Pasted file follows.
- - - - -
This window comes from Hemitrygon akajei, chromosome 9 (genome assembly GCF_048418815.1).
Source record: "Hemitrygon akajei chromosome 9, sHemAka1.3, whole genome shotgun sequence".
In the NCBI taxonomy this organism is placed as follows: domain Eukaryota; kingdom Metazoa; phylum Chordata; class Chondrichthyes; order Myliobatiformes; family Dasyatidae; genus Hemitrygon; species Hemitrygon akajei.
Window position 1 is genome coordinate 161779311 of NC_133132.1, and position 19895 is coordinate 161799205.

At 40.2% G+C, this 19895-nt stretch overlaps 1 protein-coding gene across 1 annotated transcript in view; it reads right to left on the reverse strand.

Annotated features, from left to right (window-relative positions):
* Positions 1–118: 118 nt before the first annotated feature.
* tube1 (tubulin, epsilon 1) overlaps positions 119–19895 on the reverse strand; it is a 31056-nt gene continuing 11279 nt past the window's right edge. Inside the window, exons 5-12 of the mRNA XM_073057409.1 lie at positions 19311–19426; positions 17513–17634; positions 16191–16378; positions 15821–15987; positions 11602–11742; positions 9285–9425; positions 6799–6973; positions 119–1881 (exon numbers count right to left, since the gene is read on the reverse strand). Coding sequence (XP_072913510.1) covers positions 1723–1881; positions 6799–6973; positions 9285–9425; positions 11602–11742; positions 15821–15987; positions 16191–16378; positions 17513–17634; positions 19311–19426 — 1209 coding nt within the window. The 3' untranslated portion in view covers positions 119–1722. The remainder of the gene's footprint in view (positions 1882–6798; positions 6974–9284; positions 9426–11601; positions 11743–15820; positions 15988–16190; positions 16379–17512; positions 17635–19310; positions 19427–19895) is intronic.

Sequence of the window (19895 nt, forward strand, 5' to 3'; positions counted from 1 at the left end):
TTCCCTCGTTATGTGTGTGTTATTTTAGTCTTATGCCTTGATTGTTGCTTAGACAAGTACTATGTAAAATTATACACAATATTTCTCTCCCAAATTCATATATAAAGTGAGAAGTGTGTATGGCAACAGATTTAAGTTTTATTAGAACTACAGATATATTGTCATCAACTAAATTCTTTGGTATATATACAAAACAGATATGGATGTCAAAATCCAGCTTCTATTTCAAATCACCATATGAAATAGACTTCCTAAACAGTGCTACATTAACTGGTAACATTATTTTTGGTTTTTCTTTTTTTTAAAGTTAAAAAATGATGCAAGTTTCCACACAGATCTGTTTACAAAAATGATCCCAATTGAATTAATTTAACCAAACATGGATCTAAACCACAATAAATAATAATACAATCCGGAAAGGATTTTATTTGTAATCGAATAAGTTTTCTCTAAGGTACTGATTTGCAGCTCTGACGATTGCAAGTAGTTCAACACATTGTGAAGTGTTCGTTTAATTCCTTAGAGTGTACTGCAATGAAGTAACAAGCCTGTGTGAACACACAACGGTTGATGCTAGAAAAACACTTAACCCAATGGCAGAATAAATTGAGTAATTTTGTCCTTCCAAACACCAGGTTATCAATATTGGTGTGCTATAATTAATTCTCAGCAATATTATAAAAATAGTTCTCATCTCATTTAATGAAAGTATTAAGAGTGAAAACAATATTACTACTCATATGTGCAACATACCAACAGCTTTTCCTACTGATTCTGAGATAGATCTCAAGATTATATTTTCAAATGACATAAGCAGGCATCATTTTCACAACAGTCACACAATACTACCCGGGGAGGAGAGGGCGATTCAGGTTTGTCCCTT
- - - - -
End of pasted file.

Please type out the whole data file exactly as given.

This window comes from Hemitrygon akajei, chromosome 9 (genome assembly GCF_048418815.1).
Source record: "Hemitrygon akajei chromosome 9, sHemAka1.3, whole genome shotgun sequence".
In the NCBI taxonomy this organism is placed as follows: domain Eukaryota; kingdom Metazoa; phylum Chordata; class Chondrichthyes; order Myliobatiformes; family Dasyatidae; genus Hemitrygon; species Hemitrygon akajei.
Window position 1 is genome coordinate 161779311 of NC_133132.1, and position 19895 is coordinate 161799205.

At 40.2% G+C, this 19895-nt stretch overlaps 1 protein-coding gene across 1 annotated transcript in view; it reads right to left on the reverse strand.

Annotated features, from left to right (window-relative positions):
* Positions 1–118: 118 nt before the first annotated feature.
* tube1 (tubulin, epsilon 1) overlaps positions 119–19895 on the reverse strand; it is a 31056-nt gene continuing 11279 nt past the window's right edge. Inside the window, exons 5-12 of the mRNA XM_073057409.1 lie at positions 19311–19426; positions 17513–17634; positions 16191–16378; positions 15821–15987; positions 11602–11742; positions 9285–9425; positions 6799–6973; positions 119–1881 (exon numbers count right to left, since the gene is read on the reverse strand). Coding sequence (XP_072913510.1) covers positions 1723–1881; positions 6799–6973; positions 9285–9425; positions 11602–11742; positions 15821–15987; positions 16191–16378; positions 17513–17634; positions 19311–19426 — 1209 coding nt within the window. The 3' untranslated portion in view covers positions 119–1722. The remainder of the gene's footprint in view (positions 1882–6798; positions 6974–9284; positions 9426–11601; positions 11743–15820; positions 15988–16190; positions 16379–17512; positions 17635–19310; positions 19427–19895) is intronic.

Sequence of the window (19895 nt, forward strand, 5' to 3'; positions counted from 1 at the left end):
TTCCCTCGTTATGTGTGTGTTATTTTAGTCTTATGCCTTGATTGTTGCTTAGACAAGTACTATGTAAAATTATACACAATATTTCTCTCCCAAATTCATATATAAAGTGAGAAGTGTGTATGGCAACAGATTTAAGTTTTATTAGAACTACAGATATATTGTCATCAACTAAATTCTTTGGTATATATACAAAACAGATATGGATGTCAAAATCCAGCTTCTATTTCAAATCACCATATGAAATAGACTTCCTAAACAGTGCTACATTAACTGGTAACATTATTTTTGGTTTTTCTTTTTTTTAAAGTTAAAAAATGATGCAAGTTTCCACACAGATCTGTTTACAAAAATGATCCCAATTGAATTAATTTAACCAAACATGGATCTAAACCACAATAAATAATAATACAATCCGGAAAGGATTTTATTTGTAATCGAATAAGTTTTCTCTAAGGTACTGATTTGCAGCTCTGACGATTGCAAGTAGTTCAACACATTGTGAAGTGTTCGTTTAATTCCTTAGAGTGTACTGCAATGAAGTAACAAGCCTGTGTGAACACACAACGGTTGATGCTAGAAAAACACTTAACCCAATGGCAGAATAAATTGAGTAATTTTGTCCTTCCAAACACCAGGTTATCAATATTGGTGTGCTATAATTAATTCTCAGCAATATTATAAAAATAGTTCTCATCTCATTTAATGAAAGTATTAAGAGTGAAAACAATATTACTACTCATATGTGCAACATACCAACAGCTTTTCCTACTGATTCTGAGATAGATCTCAAGATTATATTTTCAAATGACATAAGCAGGCATCATTTTCACAACAGTCACACAATACTACCCGGGGAGGAGAGGGCGATTCAGGTTTGTCCCTT